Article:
At some point, the minds behind the Spoleto Festival USA Wells Fargo Jazz Series must have thought, "Jason Moran."
They could have stopped there and had a winning, headlining show. The pianist/composer and former MacArthur Fellow has more than a dozen solo albums and is one of the most prolific and innovative voices in contemporary jazz.
But that would have been too easy, and too obvious. Friday night’s “Two Wings” performance — the brainchild of Moran and the multifaceted mezzo-soprano Alicia Hall Moran, to whom he is married — provided us with something far more interesting.
The event (“concert” is inadequate, for reasons that will become obvious) asked us to consider jazz history in conversation with African American history as told through other genres, musical and otherwise. It was a vivid testament to what Amiri Baraka called the “changing same” of Black American music, in which the unifying thread of resistance, creative adaptation to dire circumstances and endless experimentation runs through expressions from rhythm and blues to free jazz.
The Morans first presented “Two Wings” in Spring 2019 at Carnegie Hall, and performances followed in Washington, Chicago and Hamburg, Germany, before the pandemic foreclosed on the possibility of further tours. While some of the skeleton of the show has remained the same (centered largely around the Morans’ own compositions and life stories), it seems to have been conceived as a flexible, almost modular concept celebrating the multifaceted and diverse experiences of Blackness, displacement and migration in 20th century America.
Heavily indebted to Isabel Wilkerson’s masterful history of "The Warmth of Other Suns: The Epic Story of America's Great Migration," the New York premiere interspersed readings of that book by its author with other performances, including a combination sermon/gospel performance from Pastor Snokie Norful and a chamber ensemble led by Cuban American composer/conductor Tania León. In Chicago, they were joined by local literary hero Margo Jefferson ("Negroland: A Memoir") and young ensembles from the Kenwood Academy.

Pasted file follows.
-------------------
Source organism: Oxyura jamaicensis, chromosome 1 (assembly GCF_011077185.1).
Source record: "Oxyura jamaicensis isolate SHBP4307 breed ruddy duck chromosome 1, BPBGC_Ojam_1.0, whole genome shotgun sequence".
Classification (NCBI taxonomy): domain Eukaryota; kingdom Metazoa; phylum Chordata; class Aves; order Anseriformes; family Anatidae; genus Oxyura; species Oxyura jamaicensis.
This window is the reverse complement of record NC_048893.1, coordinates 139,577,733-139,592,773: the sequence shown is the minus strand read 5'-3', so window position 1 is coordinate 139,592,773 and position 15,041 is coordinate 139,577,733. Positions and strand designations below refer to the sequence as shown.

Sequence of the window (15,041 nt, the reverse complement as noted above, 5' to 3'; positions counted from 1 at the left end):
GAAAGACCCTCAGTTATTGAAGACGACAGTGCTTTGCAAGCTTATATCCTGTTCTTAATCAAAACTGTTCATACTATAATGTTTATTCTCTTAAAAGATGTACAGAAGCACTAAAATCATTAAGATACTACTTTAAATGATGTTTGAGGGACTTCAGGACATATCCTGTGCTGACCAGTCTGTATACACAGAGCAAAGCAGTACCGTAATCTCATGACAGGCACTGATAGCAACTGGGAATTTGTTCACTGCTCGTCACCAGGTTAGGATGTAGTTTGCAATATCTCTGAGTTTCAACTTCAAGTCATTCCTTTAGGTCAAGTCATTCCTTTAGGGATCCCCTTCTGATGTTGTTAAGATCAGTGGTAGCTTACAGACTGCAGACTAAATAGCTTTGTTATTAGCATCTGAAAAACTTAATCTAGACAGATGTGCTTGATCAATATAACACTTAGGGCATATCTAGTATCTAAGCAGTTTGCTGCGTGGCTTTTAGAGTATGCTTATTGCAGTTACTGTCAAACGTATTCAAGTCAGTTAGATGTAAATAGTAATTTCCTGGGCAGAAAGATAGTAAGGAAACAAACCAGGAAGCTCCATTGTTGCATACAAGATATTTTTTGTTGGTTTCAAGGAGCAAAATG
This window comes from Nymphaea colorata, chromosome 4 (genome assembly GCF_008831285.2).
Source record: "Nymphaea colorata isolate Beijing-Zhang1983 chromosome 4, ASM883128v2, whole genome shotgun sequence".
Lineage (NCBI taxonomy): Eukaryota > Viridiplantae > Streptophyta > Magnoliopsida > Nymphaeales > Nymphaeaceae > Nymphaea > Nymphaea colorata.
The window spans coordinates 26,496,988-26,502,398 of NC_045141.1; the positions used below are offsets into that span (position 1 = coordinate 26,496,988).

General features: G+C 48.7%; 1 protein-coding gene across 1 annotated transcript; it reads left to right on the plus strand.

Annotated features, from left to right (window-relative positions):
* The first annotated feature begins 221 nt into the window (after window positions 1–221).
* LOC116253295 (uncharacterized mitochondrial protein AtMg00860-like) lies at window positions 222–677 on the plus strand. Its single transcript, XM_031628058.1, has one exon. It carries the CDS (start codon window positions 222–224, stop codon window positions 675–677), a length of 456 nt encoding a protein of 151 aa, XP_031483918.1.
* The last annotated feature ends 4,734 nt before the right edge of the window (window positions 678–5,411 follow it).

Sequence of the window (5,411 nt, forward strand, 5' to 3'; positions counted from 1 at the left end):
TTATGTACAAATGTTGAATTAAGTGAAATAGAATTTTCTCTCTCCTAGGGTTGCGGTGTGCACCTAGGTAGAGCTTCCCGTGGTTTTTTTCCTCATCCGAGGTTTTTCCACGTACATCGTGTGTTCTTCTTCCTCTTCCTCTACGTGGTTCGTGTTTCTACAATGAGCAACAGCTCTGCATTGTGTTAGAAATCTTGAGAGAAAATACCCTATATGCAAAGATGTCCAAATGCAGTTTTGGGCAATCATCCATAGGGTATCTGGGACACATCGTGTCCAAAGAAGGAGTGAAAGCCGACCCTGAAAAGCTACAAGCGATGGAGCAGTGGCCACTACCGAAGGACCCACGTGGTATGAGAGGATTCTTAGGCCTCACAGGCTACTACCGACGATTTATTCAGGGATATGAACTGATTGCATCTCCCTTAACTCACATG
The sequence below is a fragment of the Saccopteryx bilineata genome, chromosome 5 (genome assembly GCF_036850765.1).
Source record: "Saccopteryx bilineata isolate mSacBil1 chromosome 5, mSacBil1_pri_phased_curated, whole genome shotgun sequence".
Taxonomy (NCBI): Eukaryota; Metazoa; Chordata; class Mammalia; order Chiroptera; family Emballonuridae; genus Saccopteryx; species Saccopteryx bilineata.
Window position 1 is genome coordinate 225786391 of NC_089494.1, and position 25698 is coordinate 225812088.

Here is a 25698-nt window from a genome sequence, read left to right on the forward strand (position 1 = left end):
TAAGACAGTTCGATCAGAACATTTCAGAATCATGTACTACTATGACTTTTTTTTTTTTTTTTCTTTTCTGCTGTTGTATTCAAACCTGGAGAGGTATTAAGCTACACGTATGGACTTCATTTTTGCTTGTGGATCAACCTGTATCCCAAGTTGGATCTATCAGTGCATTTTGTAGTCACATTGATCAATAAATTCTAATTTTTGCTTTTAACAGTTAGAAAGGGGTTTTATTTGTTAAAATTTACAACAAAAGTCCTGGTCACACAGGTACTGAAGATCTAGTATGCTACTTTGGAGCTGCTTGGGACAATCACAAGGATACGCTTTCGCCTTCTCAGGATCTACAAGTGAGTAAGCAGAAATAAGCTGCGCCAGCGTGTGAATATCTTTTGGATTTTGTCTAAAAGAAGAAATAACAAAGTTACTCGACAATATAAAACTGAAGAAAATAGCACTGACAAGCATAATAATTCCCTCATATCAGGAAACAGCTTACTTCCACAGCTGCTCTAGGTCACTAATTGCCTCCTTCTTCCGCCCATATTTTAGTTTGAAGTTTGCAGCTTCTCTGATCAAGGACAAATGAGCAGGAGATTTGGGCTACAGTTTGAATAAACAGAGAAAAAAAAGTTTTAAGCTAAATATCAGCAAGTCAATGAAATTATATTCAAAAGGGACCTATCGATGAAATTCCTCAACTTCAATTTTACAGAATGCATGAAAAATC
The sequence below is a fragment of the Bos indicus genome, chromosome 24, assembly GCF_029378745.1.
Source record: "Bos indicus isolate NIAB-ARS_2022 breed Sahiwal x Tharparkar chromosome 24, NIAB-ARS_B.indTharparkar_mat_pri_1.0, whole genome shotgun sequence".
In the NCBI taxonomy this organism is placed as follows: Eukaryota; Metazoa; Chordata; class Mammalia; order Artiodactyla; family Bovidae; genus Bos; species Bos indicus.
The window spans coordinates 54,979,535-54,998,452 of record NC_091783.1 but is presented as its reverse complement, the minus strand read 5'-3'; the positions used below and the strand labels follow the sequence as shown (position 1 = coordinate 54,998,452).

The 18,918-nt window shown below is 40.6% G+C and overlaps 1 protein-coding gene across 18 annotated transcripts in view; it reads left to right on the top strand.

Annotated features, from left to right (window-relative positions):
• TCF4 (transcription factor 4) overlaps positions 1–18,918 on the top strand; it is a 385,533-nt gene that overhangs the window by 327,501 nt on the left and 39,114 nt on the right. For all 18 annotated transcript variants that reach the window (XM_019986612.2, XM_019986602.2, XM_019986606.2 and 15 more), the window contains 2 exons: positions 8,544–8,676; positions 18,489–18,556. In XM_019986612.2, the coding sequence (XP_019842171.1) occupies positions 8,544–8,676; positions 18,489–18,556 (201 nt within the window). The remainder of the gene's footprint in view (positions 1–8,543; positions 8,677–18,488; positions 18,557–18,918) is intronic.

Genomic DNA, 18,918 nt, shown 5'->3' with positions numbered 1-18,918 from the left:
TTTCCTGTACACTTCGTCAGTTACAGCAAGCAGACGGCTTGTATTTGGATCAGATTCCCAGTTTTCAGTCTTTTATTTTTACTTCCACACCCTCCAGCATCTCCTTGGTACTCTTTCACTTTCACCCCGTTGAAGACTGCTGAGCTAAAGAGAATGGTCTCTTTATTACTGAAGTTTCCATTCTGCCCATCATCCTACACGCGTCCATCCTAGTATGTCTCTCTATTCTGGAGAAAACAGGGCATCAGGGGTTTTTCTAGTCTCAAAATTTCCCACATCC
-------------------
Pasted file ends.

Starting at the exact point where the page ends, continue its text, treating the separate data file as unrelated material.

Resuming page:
None of those performers made it on the Spoleto program, unfortunately. But Friday’s performance did demonstrate that the Morans are keenly aware of Charleston’s place in this long and complicated story.
Alicia Hall Moran spoke from stage with visible emotion about having seen Spoleto's 2016 "Porgy and Bess" production here, and the evening’s musical selections were anchored by narrator Julie Dash reading from her novel "Daughters of the Dust," which chronicles the lives of Gullah protagonists, which are shaped by moves from St. Helena Island to Charleston and Harlem.
The musicians for the Spoleto performance included straight-ahead jazz luminaries such as vocalist Sharón Clark and trombonist Wycliffe Gordon, but also a wider cast of characters including the Imani Winds, a first-rate woodwind quintet of the Morans’ former Manhattan School of Music class, and a string ensemble that added depth and color through imaginative arrangements contributed by violinist Juliette Jones.
While jazz was, naturally, a lingua franca for much of this music, some of the most compelling and unusual music on the program came in pieces from outside of the genre, in the form of works by African American art music composers.